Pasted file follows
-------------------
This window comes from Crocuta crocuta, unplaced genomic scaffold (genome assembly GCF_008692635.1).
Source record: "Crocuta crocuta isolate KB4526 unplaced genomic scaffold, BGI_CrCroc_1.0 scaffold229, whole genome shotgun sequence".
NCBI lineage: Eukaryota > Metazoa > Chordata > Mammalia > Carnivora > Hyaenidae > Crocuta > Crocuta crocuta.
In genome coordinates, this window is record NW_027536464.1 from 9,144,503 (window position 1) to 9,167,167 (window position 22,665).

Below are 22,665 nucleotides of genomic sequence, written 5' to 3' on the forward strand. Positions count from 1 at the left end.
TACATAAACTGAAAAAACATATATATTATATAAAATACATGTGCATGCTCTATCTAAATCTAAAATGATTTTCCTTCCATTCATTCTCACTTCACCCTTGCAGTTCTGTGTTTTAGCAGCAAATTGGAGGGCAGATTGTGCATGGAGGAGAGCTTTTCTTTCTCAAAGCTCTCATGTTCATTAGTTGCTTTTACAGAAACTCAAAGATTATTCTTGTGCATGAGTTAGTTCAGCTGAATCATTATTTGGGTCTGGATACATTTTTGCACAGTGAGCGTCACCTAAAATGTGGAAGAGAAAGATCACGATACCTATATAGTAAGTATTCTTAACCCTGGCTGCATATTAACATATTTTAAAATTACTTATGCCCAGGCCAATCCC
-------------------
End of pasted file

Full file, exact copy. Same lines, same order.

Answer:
This window comes from Crocuta crocuta, unplaced genomic scaffold (genome assembly GCF_008692635.1).
Source record: "Crocuta crocuta isolate KB4526 unplaced genomic scaffold, BGI_CrCroc_1.0 scaffold229, whole genome shotgun sequence".
NCBI lineage: Eukaryota > Metazoa > Chordata > Mammalia > Carnivora > Hyaenidae > Crocuta > Crocuta crocuta.
In genome coordinates, this window is record NW_027536464.1 from 9,144,503 (window position 1) to 9,167,167 (window position 22,665).

Below are 22,665 nucleotides of genomic sequence, written 5' to 3' on the forward strand. Positions count from 1 at the left end.
TACATAAACTGAAAAAACATATATATTATATAAAATACATGTGCATGCTCTATCTAAATCTAAAATGATTTTCCTTCCATTCATTCTCACTTCACCCTTGCAGTTCTGTGTTTTAGCAGCAAATTGGAGGGCAGATTGTGCATGGAGGAGAGCTTTTCTTTCTCAAAGCTCTCATGTTCATTAGTTGCTTTTACAGAAACTCAAAGATTATTCTTGTGCATGAGTTAGTTCAGCTGAATCATTATTTGGGTCTGGATACATTTTTGCACAGTGAGCGTCACCTAAAATGTGGAAGAGAAAGATCACGATACCTATATAGTAAGTATTCTTAACCCTGGCTGCATATTAACATATTTTAAAATTACTTATGCCCAGGCCAATCCC